My daughter and son-in-law have been married for seven years and have two young daughters. We get along well and spend a lot of time together. Our daughter is an only child, and I have noticed over time that my son-in-law is very selfish and puts his needs before the family’s. Because he works hard, he seems to feel it entitles him to do whatever he wants. My daughter works hard too, and she constantly puts the family’s needs and his needs ahead of her own.
I know she’s not happy about his spending habits. Recently, over her objections, he bought an $80,000 car. While they can afford it, I believe she resents the bulk of the family expenses falling on her while he gets what she calls his “boy toys.” Their earnings are very disparate. My daughter, a doctor, makes three times his salary as a police officer. They have been in counseling, but it seems to have had minimal impact. How can I support my daughter in dealing with this? I worry about her happiness. I have a good relationship with my son-in-law, but we don’t discuss difficult issues. So, while I want to support their family, it will have to be through my daughter. Any suggestions for me?
Helpful Mom In Maryland
Resist the urge to involve yourself in this. Your daughter is educated, successful and intelligent enough to do something about it when she’s had enough. Because counseling didn’t help her and her husband communicate more effectively on the subject of his spending, she may eventually have to make some decisions about her and her children’s futures. Let her know you love and support her, but do not stir the pot. Say little, if anything, on this subject and only if you are asked.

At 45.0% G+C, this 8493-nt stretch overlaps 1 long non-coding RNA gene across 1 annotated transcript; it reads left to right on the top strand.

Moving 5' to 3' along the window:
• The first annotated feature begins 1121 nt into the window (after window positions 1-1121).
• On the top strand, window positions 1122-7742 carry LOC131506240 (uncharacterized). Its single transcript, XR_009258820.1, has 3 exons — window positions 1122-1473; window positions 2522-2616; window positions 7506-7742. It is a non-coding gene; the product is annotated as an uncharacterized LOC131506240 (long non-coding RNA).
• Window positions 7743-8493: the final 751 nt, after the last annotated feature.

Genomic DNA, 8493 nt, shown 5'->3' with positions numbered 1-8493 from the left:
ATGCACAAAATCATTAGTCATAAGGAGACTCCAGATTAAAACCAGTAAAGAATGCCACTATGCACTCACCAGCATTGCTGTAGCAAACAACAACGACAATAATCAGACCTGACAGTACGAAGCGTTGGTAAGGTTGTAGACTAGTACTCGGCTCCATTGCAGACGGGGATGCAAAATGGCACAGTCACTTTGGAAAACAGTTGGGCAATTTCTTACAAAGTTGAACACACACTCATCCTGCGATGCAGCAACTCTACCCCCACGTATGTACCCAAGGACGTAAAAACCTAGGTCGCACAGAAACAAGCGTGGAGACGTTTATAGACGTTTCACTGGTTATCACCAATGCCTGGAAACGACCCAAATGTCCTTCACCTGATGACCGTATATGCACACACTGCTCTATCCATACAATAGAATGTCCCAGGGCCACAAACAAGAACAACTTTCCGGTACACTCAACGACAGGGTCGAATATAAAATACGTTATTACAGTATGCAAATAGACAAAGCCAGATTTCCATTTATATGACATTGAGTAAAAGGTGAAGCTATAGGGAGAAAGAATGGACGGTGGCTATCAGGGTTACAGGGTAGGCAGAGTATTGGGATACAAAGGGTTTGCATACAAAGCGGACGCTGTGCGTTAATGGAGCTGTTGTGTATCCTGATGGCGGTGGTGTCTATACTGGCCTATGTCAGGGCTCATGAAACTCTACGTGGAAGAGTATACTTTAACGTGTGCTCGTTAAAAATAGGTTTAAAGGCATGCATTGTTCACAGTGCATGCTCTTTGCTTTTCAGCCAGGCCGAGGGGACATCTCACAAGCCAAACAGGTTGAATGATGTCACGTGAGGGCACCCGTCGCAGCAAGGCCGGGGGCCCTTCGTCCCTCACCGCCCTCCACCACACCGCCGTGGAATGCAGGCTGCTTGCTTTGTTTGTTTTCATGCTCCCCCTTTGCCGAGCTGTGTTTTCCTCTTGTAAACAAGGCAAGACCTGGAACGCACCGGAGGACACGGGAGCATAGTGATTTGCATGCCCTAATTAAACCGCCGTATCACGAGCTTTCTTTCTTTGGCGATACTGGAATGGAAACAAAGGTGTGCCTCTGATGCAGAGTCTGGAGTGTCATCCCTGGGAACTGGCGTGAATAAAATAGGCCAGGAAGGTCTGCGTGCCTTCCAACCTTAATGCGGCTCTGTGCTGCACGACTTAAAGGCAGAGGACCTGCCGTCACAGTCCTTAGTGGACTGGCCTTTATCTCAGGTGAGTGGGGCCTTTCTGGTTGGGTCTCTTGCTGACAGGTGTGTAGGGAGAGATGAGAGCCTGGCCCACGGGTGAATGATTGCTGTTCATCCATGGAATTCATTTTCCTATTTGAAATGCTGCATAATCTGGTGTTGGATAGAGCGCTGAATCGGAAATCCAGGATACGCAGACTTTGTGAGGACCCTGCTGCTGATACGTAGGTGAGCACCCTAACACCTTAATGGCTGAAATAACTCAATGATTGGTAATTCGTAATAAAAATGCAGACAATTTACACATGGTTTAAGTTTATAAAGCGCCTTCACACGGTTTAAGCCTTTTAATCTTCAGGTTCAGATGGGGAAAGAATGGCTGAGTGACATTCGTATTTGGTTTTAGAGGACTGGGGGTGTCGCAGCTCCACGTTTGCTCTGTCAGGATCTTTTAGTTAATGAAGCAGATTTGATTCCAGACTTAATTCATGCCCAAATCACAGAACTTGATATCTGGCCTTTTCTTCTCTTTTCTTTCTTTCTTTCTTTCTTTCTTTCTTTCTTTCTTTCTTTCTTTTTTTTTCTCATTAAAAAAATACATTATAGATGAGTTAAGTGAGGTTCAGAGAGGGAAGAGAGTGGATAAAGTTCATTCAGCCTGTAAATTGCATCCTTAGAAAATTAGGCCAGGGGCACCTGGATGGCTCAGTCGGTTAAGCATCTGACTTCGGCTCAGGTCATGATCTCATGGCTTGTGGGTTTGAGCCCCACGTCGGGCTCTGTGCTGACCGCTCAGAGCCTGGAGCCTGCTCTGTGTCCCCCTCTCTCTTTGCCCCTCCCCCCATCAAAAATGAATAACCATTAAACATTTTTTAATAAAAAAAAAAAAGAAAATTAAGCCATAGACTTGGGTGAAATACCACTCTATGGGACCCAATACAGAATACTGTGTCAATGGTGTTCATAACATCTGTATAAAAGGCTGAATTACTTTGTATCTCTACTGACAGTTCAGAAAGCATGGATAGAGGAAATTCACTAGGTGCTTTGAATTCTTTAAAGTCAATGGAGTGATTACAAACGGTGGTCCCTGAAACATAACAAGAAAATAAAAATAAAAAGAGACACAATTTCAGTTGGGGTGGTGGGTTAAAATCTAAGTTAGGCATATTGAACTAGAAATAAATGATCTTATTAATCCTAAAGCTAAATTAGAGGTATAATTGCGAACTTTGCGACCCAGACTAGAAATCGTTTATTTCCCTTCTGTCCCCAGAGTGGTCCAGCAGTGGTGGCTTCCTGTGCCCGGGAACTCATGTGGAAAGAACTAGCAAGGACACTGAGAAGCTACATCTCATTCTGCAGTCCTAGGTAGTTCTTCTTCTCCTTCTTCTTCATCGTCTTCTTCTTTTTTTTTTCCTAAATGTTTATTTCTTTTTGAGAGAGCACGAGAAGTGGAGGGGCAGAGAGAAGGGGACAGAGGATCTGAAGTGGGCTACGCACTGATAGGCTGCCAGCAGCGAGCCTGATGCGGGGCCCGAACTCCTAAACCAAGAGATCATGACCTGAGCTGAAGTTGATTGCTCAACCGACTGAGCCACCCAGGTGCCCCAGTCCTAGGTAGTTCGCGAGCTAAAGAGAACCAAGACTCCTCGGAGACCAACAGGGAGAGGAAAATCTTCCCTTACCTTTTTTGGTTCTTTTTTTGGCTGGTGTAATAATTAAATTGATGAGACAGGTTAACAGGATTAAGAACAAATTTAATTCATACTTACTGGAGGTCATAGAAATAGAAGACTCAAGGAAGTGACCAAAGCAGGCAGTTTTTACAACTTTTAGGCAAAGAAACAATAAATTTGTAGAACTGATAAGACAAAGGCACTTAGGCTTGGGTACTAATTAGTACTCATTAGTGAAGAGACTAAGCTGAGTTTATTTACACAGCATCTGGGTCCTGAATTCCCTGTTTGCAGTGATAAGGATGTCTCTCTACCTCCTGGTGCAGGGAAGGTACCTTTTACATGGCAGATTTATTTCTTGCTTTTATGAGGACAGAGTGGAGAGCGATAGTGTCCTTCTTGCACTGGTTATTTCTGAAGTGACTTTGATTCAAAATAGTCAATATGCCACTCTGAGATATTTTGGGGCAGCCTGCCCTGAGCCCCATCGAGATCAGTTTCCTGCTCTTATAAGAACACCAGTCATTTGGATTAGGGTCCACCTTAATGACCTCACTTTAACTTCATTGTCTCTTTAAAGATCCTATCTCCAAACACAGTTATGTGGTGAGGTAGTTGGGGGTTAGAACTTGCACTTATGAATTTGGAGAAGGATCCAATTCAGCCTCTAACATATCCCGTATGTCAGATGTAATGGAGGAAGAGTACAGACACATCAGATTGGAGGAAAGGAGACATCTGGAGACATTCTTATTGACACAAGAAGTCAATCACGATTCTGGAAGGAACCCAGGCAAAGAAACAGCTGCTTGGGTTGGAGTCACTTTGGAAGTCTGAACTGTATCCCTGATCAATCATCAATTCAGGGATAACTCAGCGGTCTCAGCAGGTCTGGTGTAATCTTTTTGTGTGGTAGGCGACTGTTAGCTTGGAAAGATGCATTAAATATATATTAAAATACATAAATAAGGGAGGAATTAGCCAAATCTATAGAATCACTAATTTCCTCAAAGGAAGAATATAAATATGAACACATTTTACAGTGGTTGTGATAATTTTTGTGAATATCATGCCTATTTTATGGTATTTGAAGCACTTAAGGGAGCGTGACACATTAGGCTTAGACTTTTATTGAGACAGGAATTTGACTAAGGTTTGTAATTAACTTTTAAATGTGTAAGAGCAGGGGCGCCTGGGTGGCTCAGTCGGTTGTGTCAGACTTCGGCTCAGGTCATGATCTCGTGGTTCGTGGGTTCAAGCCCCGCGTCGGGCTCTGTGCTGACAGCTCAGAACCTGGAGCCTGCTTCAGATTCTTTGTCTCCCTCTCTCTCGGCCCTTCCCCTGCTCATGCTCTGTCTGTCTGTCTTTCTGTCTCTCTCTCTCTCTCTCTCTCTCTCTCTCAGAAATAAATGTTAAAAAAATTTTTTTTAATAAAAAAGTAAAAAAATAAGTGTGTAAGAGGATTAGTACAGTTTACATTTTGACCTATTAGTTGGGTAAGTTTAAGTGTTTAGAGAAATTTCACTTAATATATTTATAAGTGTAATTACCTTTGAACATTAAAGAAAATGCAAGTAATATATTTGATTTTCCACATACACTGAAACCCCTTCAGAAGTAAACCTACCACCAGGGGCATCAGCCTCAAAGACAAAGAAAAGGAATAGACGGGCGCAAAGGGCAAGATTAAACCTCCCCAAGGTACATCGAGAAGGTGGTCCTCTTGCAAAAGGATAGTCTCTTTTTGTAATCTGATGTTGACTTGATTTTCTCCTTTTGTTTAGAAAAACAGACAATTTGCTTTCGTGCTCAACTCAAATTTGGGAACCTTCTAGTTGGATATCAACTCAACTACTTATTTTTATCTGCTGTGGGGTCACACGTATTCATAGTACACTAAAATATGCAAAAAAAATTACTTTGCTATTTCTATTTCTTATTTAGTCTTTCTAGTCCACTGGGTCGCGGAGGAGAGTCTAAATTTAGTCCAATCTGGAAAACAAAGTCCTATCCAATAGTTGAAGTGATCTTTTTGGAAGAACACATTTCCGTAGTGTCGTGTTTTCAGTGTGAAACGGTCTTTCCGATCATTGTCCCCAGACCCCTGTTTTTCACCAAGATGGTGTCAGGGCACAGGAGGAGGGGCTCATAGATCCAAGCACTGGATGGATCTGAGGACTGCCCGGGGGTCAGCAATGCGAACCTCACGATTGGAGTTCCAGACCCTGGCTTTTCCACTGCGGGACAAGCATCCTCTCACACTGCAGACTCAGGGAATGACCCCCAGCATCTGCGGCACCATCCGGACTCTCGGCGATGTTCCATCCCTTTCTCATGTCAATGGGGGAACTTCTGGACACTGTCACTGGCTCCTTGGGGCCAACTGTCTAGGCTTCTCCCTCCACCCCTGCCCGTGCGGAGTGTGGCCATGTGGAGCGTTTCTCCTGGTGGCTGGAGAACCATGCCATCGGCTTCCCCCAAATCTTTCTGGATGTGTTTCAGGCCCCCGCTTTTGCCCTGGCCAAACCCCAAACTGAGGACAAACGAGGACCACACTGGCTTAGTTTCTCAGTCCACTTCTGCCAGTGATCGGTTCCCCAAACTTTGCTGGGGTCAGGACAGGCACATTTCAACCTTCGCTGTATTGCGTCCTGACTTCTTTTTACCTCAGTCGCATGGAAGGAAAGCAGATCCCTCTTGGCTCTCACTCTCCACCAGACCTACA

My wife and I have been invited to a surprise engagement party honoring a distant relative I’ll call “Elizabeth.” The invitation states, “Shhhh ... This is a surprise! Elizabeth doesn’t know about the impending proposal.”
Is this something new? What if she says no?! Does everyone go home or stay and endure an uncomfortable meal? Should we take a gift? Isn’t this beyond awkward and over the top? What’s next?
Behind The Times?
I agree that marriage proposals should be private and intimate, rather than a Hollywood production. (If only because there’s always a risk that the person being proposed to might feel trapped, embarrassed or refuse.) However, you and I should not assume we speak for everyone.
Over the last decade or so, marriage proposals, invitations to senior proms, etc. have taken on a life of their own. And, if it makes people happy — and hurts no one — who are we to judge? As to whether to bring a gift to this event, it might be more prudent to bring one to the bridal shower rather than the surprise engagement party.